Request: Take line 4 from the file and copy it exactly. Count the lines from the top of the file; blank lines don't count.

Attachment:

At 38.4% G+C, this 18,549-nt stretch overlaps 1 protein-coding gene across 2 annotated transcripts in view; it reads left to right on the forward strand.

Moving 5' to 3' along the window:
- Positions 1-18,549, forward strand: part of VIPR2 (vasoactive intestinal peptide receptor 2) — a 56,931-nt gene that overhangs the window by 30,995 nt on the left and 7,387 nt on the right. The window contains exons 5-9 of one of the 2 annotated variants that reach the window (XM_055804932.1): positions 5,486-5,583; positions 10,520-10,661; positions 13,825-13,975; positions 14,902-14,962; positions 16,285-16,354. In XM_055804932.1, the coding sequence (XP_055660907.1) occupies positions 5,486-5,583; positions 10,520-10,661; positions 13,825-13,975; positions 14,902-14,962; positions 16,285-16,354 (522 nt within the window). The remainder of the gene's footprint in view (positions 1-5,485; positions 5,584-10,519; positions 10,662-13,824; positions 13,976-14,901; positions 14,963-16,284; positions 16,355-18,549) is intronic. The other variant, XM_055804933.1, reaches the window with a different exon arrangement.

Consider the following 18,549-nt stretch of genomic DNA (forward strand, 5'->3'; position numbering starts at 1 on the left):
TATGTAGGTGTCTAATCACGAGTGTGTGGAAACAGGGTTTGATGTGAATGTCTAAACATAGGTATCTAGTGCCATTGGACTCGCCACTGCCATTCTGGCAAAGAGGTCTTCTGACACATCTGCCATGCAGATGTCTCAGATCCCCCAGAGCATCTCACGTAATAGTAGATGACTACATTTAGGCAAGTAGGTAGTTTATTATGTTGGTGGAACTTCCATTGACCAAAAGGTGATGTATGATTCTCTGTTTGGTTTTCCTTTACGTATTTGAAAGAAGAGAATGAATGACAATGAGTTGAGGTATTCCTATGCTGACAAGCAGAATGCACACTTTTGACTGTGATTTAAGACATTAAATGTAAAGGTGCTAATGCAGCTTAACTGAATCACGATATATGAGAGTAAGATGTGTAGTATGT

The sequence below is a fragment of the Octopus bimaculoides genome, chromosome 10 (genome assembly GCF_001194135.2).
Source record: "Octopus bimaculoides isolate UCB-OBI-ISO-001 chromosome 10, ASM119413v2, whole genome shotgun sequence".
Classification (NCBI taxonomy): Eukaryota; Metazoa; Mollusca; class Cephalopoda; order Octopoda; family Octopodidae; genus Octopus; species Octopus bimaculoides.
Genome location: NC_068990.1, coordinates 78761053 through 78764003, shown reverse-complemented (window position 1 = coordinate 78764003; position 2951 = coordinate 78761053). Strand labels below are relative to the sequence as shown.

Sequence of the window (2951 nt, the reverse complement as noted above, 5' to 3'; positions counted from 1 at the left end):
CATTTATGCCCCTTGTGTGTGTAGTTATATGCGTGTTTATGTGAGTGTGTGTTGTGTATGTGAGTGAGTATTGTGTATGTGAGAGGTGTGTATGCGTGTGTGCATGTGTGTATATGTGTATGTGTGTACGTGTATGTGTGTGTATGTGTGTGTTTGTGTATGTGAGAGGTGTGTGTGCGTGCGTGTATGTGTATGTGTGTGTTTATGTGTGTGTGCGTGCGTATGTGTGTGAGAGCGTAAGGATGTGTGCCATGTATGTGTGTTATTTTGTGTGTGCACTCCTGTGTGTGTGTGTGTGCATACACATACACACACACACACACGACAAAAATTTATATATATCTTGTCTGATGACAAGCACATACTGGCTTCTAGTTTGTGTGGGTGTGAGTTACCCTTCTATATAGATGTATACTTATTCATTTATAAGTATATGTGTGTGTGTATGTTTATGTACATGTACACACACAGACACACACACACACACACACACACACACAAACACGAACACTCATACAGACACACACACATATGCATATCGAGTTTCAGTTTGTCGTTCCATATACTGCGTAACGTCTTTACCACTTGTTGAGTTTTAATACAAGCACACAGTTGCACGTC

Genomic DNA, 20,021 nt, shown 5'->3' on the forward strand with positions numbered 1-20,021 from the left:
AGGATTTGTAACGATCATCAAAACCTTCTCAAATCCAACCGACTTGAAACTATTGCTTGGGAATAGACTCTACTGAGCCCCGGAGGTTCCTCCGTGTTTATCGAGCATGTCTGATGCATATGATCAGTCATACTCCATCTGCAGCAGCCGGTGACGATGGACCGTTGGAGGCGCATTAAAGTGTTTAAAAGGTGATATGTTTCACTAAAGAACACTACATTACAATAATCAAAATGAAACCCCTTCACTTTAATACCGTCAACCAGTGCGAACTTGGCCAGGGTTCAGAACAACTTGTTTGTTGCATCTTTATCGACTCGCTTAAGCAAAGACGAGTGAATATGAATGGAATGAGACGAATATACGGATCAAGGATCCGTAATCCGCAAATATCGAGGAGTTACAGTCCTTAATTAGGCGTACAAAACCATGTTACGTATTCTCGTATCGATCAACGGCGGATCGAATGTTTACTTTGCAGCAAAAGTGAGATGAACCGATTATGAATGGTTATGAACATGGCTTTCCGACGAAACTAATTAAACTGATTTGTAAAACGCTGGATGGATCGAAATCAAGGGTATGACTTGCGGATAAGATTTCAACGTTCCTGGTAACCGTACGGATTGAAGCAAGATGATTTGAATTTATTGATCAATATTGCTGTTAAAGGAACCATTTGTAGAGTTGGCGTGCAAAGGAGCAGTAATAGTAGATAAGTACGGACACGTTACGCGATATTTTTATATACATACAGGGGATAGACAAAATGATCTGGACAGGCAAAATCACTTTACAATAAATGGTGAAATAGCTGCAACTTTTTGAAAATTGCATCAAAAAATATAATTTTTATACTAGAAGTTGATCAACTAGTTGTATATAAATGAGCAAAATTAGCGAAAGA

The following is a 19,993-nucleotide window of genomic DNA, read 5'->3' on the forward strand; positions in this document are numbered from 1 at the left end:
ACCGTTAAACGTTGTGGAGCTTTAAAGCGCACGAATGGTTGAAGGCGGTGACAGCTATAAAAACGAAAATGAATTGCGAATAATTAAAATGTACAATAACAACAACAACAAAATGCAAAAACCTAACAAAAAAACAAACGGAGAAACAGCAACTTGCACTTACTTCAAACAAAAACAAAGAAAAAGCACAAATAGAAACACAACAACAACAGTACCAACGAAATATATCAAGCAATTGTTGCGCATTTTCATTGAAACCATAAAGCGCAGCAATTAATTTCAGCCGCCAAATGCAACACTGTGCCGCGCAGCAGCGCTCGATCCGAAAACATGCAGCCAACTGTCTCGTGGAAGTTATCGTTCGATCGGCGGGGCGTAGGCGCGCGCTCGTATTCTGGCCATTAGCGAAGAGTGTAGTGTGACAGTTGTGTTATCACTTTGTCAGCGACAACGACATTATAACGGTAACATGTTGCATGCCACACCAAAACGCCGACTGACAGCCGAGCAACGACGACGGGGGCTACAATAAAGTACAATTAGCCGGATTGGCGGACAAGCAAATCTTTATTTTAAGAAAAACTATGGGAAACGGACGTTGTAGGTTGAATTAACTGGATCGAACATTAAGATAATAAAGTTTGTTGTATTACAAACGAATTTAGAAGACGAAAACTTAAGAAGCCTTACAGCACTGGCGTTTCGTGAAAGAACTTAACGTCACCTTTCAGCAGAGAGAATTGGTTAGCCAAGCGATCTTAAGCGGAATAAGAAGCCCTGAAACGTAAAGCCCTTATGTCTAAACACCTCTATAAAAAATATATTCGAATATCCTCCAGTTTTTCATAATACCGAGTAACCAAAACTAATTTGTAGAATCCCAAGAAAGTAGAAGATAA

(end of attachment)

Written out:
Consider the following 18,549-nt stretch of genomic DNA (forward strand, 5'->3'; position numbering starts at 1 on the left):